In An Enemy of the People Ibsen deals with the conflict between the various perceptions of ‘truth for the public good’ – the altruistic blinkered perception of Doctor Stockmann; the political, social and financial interest of his brother, Mayor Stockmann; the “editorial opportunism” (McFarlane/Ibsen, 1994, p. xiii)  of the local paper’s editor, Hovstad; the political timidity/moderation of the printer, Aslaksen; the blatant dishonesty of the tannery-owner and foster-father, Kiil; the clear-sighted vacillation of Stockmann’s wife, Katherine; and the idealistic zeal of his daughter, Petra. These perceptions result in personal attitudes, some of which are status driven, some financially driven, some idealistically driven, and yet others driven by the need for social acceptance and political safety.  Thus, as each character sees and deals with the situation from his own perspective, the personal and the social/political are interwoven within the play.

While the universal themes of pollution, official corruption, and materialism are explored within An Enemy of the People, we can’t take anything at face value in Ibsen plays.  In the public sphere this play deals with public issues of health, politics, honesty, proberty in public life, and both public and personal responsibility and irresponsibility.  But the polluted water of the baths stands as a metaphor for the political and ethical pollution in the Norwegian society within which the play is set.  It deals with both internal and external issues, and the interplay and tensions between them.

The internal issues deal with the ramifications within the Stockmann family – the interactions between the various family members, their division, and their effects on each other.  In particular, it forefronts the difference between the brothers and the tensions that causes.  Doctor Stockmann is socially generous, physically vigorous, is not political, and embodies idealism, honesty, and integrity. His impetuosity, and passion for the truth proves counter-productive in the political town environment to which he is a newcomer.  Fond of young people, “with initiative and minds of their own” (ibid, p. 9), he believes, ironically, that he has finally come to a community to which he can belong.

“I can’t tell you how happy I feel, surrounded by all this growing, vigorous life …. [T]hink of me, living all those years in the North, cut off from everything, hardly ever seeing a new face, never the chance of any decent conversation … for me it’s like coming to some great metropolis.” (ibid, p. 8)

However, he does not understand the machinations of its society.  The Mayor is mean and frugal, with poor digestion and no apparent family, lives for politics and business, and links his fortunes with the town’s prosperity.  He is “the influential representative of entrenched authority, not without courage … and horribly experienced in the manipulation of others … masks self-interest and self-preservation as ‘the common good’”. (ibid, p. xiii)

The external issues revolve around the pollution of the burgeoning tourist attraction, the public spa-baths that offer ‘cures’ and social activity to tourists and townspeople. As the Mayor remarks to Hovstad:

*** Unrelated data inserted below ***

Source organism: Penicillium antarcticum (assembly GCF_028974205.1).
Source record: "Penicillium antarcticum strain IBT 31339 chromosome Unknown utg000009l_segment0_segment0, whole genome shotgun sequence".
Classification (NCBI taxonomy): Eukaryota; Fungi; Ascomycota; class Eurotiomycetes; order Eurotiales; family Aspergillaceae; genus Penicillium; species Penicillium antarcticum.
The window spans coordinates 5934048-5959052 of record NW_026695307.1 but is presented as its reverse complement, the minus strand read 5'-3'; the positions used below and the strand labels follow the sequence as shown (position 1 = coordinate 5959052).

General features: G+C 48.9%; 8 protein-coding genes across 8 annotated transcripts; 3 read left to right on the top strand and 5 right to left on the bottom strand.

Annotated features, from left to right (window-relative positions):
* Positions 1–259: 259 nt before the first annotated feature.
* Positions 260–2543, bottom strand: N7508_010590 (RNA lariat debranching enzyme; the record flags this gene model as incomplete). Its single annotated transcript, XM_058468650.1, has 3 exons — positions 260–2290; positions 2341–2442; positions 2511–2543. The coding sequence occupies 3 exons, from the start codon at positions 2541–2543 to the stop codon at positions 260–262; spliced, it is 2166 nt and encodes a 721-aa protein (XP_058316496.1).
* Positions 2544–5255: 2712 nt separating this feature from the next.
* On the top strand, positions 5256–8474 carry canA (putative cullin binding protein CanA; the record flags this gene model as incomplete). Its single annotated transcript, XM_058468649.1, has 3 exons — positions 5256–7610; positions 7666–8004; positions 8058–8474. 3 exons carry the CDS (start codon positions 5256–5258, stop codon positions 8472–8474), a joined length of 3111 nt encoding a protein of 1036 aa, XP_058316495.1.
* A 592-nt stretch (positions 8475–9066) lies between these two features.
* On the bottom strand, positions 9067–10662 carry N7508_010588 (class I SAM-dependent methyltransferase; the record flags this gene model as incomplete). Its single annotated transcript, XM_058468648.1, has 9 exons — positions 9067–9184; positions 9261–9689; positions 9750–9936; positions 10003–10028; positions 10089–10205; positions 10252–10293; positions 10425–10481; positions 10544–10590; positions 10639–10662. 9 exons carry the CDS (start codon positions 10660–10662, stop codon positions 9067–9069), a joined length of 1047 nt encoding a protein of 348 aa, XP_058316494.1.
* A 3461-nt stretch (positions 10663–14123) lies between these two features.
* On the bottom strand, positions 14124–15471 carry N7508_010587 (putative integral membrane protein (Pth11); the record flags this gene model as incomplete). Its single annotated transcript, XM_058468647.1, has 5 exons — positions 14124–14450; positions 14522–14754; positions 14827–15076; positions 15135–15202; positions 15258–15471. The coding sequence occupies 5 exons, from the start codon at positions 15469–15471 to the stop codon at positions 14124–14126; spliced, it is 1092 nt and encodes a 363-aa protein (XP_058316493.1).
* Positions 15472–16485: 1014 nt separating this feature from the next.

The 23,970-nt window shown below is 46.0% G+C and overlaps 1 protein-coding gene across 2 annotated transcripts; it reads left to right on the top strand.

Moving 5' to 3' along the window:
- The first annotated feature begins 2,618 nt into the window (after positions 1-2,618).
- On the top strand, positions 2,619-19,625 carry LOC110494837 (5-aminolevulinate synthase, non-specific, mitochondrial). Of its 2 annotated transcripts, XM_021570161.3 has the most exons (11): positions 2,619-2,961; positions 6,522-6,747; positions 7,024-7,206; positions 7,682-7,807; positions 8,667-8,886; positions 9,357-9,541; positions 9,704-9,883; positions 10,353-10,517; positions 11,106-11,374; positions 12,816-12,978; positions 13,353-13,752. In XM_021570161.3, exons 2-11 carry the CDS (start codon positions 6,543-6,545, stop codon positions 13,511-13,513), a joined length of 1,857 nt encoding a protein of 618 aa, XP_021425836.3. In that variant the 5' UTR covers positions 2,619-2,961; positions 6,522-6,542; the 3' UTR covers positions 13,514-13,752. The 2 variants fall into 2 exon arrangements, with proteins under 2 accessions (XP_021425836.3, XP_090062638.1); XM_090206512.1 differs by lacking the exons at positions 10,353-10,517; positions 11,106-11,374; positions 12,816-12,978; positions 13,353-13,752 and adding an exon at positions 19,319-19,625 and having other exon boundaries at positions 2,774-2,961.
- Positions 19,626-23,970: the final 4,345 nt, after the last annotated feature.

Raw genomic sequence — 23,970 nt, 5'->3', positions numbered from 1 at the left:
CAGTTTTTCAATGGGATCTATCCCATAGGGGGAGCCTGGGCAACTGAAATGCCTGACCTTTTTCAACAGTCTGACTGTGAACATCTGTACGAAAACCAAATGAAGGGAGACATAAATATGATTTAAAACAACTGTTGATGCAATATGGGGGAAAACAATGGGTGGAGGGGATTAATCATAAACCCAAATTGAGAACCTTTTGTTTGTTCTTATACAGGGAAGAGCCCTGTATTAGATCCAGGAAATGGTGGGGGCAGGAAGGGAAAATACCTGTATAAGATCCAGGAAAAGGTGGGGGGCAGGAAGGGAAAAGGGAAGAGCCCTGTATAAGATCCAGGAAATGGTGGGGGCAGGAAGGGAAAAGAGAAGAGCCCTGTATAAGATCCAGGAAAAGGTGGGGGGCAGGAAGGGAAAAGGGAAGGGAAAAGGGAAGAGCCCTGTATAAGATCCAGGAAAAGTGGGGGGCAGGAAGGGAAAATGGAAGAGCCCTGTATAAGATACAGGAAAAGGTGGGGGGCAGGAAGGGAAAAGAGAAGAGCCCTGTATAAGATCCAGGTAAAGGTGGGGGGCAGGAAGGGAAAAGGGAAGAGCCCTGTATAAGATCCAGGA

“Mark my words!  The prosperity of the town will come to depend more and more on the … splendid new Baths. ….Just look at the quite extraordinary way things have improved in the last year or two …. with plenty of visitors, and lots of convalescents to help give the place a reputa- tion…. recommending the place generally as a very healthy spot.” (ibid, p. 5)

With the threat of closure to this lucrative attraction, the external issues broaden into a very real conflict between public health and public and private prosperity. As a nineteenth century doctor, Doctor Stockmann is a researcher, representing rationality, scientific method, rejection of superstition, and a commitment to clear sight, truth in one form or another.  His discovery, that the water piped to these baths is polluted, triggers the action of the play and the revelation of the various personal perspectives of what constitutes the ‘public good’.  Before learning of this discovery, the Mayor ironically and prophetically lectures his brother on following the correct procedure when dealing with public issues:

“I cannot permit any dubious or underhand methods. …. You have a chronic disposition to take things into your own hands … And in a well-ordered community, that can be equally reprehensible.  The individual must be ready to subordinate himself to the community as a whole; or, more precisely, to the authorities charged with the welfare of that community. …. [T]hat’s just the thing you don’t seem to want to learn.  But mark my words; one of these days you’ll pay for it …” (ibid, pp. 10-11)

As a rationalist with a scientific issue at stake, the Doctor cannot foresee the political twists and turns:  the actions of Hovstad and Aslaksen, the Editor and Printer of the newspaper; the fickleness of public opinion, or even the vehemence that his discovery arouses in his brother.  Based on turning Stockmann’s idea of the Baths into reality, the Mayor jealously guards his reputation as an astute and practical business man with always the public good in mind.  Besides, the cost of mending the pipes and the sewerage system is prohibitive, the task will take two years, and a neighbouring town could easily entice away their tourists.